Last Christmas Eve, my wife Kim and I performed our annual holiday ritual. No stockings were hung, no champagne was toasted, no duet of "There's No Place Like Home for the Holidays" was sung, no gifts were exchanged, just a couple of simple "I love yous" before drifting off to sleep -- 270 miles apart.
For ten years running, we've spent the holidays apart. And it's not just Christmas. We usually go our separate ways for Thanksgiving, too.
Kim heads north to join her family in suburban Boston; I go south to sit in my mom's dank living room in her urban Philadelphia neighborhood. Why, you ask?
Isn't it obvious?
We adhere to a foolproof system for reducing the holiday-related torture known as in-laws.
No, not really. Yes, that's the standing laugh line we use when people look at us like we've just told them that we're swingers with a "Hey, what're you doing this weekend?" look, but chronic familial avoidance was actually never a major factor for us.
It seemed logical, reasonable, and economical in 1999, so we did it. And kept on doing it year after year. At this point, the reason we split up on the two biggest holidays of the year is that it's become a tradition.
Some people have their big dinner Christmas Eve, others on Christmas Day. And some people's time-honored Christmas ritual includes holding hands in the cold on 8th Avenue in Manhattan before tearily boarding Bolt buses headed in opposite directions on I-95.
That's a slight exaggeration. Kim gets up much much earlier than I do, so our parting is usually a kiss on the slumbering cheek and an unrequited, "Tell your Mom I said 'Merry Christmas.'"
To us, it seems like no big deal, but last year when I started a new job, some of the women in my office found this whole thing truly remarkable. One thought it a perfect synthesis of modern marriage; another an interesting precedent to look into; another couldn't believe either mother-in-law would allow it; while a fourth simply looked at me with sad eyes and said in a muted tone, as if our puppy had just perished, "Wow, that's too bad."
The thing is, though, it's not. From our perspective, the idea of the importance of holidays trumps the actual events of the day itself.
We don't have any kids (yet), so it's not like we're missing out on the joys of watching our footie-pajama-clad-brood roll around in shiny wrapping paper. And we have spent a few Thanksgivings together at home in New York City, but only when there were special extenuating circumstances, like West Coast visitors or being tasked to march with Barney in the Macy's Thanksgiving Day Parade.
As for Christmas, well, it works out for the best. Kim's family celebrates traditionally with a big tree, a big meal, and a big discussion on how early they should get up to work out on Dec. 26.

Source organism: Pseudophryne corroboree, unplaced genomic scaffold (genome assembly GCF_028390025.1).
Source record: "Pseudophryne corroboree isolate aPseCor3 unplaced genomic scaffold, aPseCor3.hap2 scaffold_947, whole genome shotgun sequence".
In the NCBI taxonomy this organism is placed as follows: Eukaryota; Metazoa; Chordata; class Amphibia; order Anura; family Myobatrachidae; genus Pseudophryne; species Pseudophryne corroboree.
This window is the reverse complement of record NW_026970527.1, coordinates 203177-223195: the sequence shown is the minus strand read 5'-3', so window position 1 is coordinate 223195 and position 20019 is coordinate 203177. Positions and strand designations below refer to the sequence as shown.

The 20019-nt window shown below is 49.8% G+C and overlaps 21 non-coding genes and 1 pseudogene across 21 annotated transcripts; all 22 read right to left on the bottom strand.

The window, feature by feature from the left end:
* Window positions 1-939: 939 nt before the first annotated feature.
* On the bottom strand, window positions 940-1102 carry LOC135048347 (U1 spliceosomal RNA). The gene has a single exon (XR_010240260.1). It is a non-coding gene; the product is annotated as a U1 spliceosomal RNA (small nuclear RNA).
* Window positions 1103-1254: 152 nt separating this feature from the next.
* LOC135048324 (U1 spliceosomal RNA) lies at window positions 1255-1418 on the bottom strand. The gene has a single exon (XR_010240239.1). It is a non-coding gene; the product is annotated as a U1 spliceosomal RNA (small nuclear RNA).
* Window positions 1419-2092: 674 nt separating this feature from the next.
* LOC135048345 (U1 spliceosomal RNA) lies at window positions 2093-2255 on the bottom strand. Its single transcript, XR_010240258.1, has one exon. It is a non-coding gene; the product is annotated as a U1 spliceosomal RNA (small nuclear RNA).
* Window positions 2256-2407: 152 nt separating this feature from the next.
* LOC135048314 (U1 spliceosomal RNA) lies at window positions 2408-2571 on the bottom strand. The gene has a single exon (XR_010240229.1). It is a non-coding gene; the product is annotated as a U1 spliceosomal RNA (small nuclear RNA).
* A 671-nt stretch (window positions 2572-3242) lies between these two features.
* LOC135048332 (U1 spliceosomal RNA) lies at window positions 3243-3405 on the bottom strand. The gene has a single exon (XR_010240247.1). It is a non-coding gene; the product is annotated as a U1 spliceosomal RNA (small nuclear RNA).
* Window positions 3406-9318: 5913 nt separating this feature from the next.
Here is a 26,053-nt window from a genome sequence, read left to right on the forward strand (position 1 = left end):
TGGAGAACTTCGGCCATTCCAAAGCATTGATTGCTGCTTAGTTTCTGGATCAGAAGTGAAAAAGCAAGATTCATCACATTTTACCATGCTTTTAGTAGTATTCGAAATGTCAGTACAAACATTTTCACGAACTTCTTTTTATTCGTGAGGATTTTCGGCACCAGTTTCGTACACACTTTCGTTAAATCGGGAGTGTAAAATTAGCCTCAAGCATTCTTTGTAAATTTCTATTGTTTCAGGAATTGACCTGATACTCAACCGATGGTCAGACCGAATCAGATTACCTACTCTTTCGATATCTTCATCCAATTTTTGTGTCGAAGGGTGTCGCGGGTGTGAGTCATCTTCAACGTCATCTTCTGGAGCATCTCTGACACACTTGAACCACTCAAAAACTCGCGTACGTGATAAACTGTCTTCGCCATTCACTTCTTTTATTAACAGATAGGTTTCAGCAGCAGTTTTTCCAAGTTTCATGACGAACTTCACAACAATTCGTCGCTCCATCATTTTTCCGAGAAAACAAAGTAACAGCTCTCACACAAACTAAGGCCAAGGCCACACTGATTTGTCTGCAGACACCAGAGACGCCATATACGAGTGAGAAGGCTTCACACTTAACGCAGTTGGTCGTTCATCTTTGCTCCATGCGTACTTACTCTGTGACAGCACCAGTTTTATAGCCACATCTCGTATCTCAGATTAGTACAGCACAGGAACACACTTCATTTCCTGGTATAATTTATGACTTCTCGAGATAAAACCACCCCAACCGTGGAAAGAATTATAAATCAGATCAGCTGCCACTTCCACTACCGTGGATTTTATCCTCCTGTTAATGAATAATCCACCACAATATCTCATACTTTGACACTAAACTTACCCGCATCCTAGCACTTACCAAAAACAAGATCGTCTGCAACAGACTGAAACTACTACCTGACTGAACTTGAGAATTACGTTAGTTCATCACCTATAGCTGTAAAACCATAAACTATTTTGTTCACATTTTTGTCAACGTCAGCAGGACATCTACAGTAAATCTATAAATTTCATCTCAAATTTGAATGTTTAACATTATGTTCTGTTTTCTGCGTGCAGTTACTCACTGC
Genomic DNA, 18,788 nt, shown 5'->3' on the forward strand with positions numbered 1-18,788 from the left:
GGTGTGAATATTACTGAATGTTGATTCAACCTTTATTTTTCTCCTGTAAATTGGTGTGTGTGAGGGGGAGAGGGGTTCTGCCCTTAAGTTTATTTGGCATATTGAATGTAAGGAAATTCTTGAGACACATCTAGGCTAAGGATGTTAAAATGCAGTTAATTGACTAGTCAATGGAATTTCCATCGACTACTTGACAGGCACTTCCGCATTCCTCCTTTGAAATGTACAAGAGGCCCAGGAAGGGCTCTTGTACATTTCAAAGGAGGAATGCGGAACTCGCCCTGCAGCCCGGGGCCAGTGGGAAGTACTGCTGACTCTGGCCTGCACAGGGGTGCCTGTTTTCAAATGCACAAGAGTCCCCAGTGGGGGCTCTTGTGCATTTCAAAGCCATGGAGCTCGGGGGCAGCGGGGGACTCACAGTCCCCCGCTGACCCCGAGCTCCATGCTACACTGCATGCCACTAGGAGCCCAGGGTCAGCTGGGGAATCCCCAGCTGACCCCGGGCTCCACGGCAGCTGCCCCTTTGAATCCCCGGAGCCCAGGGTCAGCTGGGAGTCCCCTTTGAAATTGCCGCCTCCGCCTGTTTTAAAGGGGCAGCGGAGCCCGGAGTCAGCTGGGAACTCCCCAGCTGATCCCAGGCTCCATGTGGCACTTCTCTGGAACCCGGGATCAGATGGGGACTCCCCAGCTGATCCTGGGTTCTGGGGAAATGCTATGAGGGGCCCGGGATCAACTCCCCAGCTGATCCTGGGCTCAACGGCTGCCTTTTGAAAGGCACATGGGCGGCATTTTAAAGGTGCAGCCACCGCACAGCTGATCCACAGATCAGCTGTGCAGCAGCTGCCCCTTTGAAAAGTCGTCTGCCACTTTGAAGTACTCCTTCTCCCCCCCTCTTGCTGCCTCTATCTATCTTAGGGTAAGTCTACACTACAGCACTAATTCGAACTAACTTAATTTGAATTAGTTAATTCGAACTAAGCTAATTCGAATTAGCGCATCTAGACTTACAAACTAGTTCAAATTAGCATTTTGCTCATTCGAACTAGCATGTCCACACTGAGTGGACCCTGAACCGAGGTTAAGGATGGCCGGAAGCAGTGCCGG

Mom and I, we spend a lot of time on her couch. She lives alone in a ramshackle rowhouse in a decaying neighborhood, so decorating isn't all that high on her holiday priority list. We watch TV; we talk about the old days; we call my brothers; and then I get drunk with my cousins. This isn't to say that we don't have a fine time together; it just lacks 95 percent of the typical holiday hullabaloo.
Quick! Outside of some major food catastrophe or bizarre visitor, try to remember a specific Thanksgiving dinner. Pleasant? Absolutely. Memorable? Meh.
Except for the year my dad made cold pumpkin soup. (Three decades later, I still shudder.)
My Uncle John always cooks up a nice prime rib on Christmas Day, and the night before, Mom and I go out to eat. One year, the only place we could find open was a Shula's Steakhouse. Their menu comes on a football, an actual leather football. God bless us, everyone!
Kim's experience is a little more Bedford Falls to my Pottersville, which suits us both just fine. Her upside is the Christmas-y feel of hot cocoa in her pajamas; mine is that Mom no longer has the desire to attend Christmas Mass.
The most important part is that it works for Kim and me. If there was ever any in-law badgering about the standing arrangement, it went by the wayside as soon as a lack of grandchildren rendered us more or less irrelevant.
At the dawn of a new decade, however, our perfect holiday system may have run its course. When we met back up at home, Kim announced that she didn't want to split up for both Thanksgiving and Christmas anymore. And as much as I enjoyed the Thanksgiving meal and forgotten family trivia served up at the Palm in Philly (FYI: It's housed in the same building where my mom's high school prom took place), it may be time for Kim and me to start our own damn traditions.
Nothing wrong with celebrating the second Monday in November, or the holy day of Dec. 28.
After all, it's not the calendar, it's the company.
This post originally ran on Blisstree, a great site if you dig this kind of thing. Patrick Sauer is a writer who lives in New York City. Read more of his work at www.patrickjsauer.com.